It should be noted that he was grifting hard while in the Mets’ organization, which leads to the not-unreasonable conclusion that he has no realistic expectation of success. Rather, he knows that his evangelical fans are the perfect mark and he’s going to soak them while he can.
 

E5 Yaz

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Stephen Crane was wrong, sometimes the universe does feel a sense of obligation
 

Cellar-Door

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That is an impressively swift ending for the grift. For the first time in my life I will say “good job, Urban Meyer.”
Urban loves a good grift, but as former players were pointing out, when a guy is that obviously undeserving of a spot AND he's screwing up other guys' chance to show what they can do as they fight for a roster spot, he has to go or you'll lose the lockerroom
 

Buck Showalter

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FWIW - I've met Tebow and was truly impressed with him as an individual and ambassador for his faith.

Having said that - I was tepidly opposed to his attempt to play professional baseball and pessimistic toward his latest attempt to re-enter the NFL.

This guy has a nice story and has the opportunity to strengthen his brand via (once again) becoming the football analyst (college would be best) that has been his best professional work.

I hope he drops these gimmicky attempts and just advances his playfulness and personality on a national college football telecast (whether it's pre, post, or in-game). There's a place setting for him for the next 40 years if he choose that path. I hope he's back on that path next month.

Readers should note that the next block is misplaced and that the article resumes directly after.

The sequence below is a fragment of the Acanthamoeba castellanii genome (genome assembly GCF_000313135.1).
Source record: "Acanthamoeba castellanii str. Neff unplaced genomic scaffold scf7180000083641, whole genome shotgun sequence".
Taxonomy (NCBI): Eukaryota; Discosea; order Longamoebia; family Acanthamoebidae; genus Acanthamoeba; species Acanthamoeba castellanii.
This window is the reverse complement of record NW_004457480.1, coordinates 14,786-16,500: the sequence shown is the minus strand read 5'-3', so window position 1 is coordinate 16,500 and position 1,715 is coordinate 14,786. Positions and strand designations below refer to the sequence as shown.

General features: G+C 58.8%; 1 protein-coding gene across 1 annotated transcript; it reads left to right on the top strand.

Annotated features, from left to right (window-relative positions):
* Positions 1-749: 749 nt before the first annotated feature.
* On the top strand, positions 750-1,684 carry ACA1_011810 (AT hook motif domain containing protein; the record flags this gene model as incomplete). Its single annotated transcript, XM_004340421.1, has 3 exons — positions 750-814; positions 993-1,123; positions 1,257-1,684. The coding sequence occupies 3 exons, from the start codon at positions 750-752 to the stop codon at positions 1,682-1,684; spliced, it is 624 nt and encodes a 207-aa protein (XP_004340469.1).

joe dokes

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Urban loves a good grift, but as former players were pointing out, when a guy is that obviously undeserving of a spot AND he's screwing up other guys' chance to show what they can do as they fight for a roster spot, he has to go or you'll lose the lockerroom
Maybe Urban and Tim were playing 5-D chess. "I'll tryout and I'll suck. Then you can cut me and it'll prove to the other players that they can trust you to make an honest assessment."
 

SMU_Sox

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It is super hard but it's also maybe the position where you have the most examples of guys making odd transitions. Logan Thomas was a QB, Jimmy Graham only played one year of football in college; Antonio Gates didn't play any. Darren Fells is another guy like that. The physical and mental skills are pretty unusual. Tebow might have been successful if he'd tried seven or eight years ago.
Maybe? I dunno. It’s a hard transition and a total crap shoot. There are some notable exceptions but a whole lot of busts all around. I think QBs a lot of times understand the mental side of the passing game but notice none of the guys you listed are blockers. They are freaky athletes with big bodies and who are good receivers. After Graham there was a wave of basketball players who got looks at tight end and the majority of them didn’t work out. In other words I’m not sure it’s a bankabke strategy but like you said those guys did emerge and buck the trend. But hey it is worth noting there are a handful of delightful exceptions to the rule and who defied the odds and became between good players to stars.

Edit: like you said before… betting against guys succeeding and you will never go broke because most guys fail. Also 7-8 years ago or also 10-11 years ago . His age couldn’t help him in the process.
 

lexrageorge

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Jul 31, 2007
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It is super hard but it's also maybe the position where you have the most examples of guys making odd transitions. Logan Thomas was a QB, Jimmy Graham only played one year of football in college; Antonio Gates didn't play any. Darren Fells is another guy like that. The physical and mental skills are pretty unusual. Tebow might have been successful if he'd tried seven or eight years ago.
There was the center that the Pats drafted who caught 3 passes as TE for the NY Jets.

Trevor Matich

Pats traded away their first rounder to trade down and pick him. The 49'ers picked Jerry Rice.